National policy statement on urban development capacity 2016: Housing, business development Auckland


Author:  
Auckland Council
Source:  
Auckland Council Research and Evaluation Unit, RIMU
Publication date:  
2017
Topics:  
Environment

From the executive summary:

Auckland is New Zealand’s largest city. Its population is estimated to be 1,657,2001. The land area of the Auckland region is 489,363 hectares, with the core urbanised area of the city covering just over 50,550 hectares. As well as being large, Auckland is also growing; in the last 10 years the region’s population grew by 16 per cent or 223,900 people2. The city’s population is projected to continue growing with an anticipated increase of 833,000 people between 2013 and 2043 – this increase accounts for more than half of New Zealand’s population growth over this time (Statistics New Zealand, 2017). As well as an increase in population, the core urbanised area of the city is expected to increase in size also; the extent of the ‘urban’ and ‘future urban’ type zones the Auckland Unitary Plan (operative in part, November 2016) cover 59,453ha, potentially increasing the city’s main urban area by 18 per cent.

Growth pressures and the changing nature of New Zealand’s urban areas have led to the creation of National Policy Statement on Urban Development Capacity (NPS-UDC). The NPS-UDC is designed to provide direction to local councils to help them make informed decisions about planning in urban environments, ensuring that they “enable urban environments to grow and change in response to the changing needs of the communities, and future generations; and provide enough space for their populations to happily live and work. This can be both through allowing development to go “up” by intensifying existing urban areas, and “out” by releasing land in greenfield areas” (Ministry for the Environment & Ministry of Business Innovation and Employment, 2016). The NPS-UDC covers both housing and business, and seeks to make sure that planning decisions occur with evidence and understanding of land and development markets, and that planning enables enough supply of housing and business space to meet current and future demand.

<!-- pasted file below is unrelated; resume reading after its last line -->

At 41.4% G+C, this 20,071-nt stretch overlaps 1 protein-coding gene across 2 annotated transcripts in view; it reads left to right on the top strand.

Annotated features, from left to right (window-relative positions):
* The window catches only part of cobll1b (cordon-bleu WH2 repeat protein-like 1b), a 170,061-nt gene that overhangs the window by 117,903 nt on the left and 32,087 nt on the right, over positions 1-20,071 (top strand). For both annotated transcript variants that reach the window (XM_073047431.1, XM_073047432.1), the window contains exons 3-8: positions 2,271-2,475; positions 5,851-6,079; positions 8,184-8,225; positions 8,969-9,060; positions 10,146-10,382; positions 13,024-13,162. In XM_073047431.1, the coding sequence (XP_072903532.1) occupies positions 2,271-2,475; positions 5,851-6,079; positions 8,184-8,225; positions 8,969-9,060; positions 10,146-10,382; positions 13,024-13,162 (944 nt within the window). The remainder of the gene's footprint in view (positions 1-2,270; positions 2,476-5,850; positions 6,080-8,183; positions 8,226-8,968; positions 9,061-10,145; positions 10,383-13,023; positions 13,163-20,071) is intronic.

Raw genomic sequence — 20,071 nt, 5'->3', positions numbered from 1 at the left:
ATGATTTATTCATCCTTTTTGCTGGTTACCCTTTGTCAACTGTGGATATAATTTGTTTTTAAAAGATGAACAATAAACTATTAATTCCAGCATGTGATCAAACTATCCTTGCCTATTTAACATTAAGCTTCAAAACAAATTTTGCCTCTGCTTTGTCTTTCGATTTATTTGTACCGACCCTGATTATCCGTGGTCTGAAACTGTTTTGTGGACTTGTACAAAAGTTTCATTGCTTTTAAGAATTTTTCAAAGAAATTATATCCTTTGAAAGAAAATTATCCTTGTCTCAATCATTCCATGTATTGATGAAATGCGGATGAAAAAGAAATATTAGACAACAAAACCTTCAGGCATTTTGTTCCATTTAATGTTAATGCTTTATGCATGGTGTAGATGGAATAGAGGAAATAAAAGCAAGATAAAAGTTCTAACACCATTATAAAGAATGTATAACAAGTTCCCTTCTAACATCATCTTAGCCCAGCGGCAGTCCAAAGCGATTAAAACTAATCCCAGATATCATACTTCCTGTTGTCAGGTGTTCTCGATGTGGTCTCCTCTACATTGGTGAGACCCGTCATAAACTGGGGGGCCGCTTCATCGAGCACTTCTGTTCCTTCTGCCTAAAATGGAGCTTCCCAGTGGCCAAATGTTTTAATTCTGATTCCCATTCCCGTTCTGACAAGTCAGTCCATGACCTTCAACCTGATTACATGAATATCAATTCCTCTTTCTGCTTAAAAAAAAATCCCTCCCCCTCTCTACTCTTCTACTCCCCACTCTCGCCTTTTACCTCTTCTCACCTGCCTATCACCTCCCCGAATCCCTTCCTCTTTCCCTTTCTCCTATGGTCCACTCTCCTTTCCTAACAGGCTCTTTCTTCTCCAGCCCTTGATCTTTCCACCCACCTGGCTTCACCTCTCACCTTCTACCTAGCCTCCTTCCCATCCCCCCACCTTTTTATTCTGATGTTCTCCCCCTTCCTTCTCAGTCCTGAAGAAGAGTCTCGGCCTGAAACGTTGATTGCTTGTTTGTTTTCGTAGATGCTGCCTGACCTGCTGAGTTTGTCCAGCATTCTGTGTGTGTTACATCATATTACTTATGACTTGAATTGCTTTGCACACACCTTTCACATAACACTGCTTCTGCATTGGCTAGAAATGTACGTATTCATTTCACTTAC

The NPS-UDC requires Auckland Council to produce a housing and business development capacity assessment every three years. The first assessment is due by the 31st of December 2017. This report details the methods and results of our housing and business development capacity assessment.

December 2017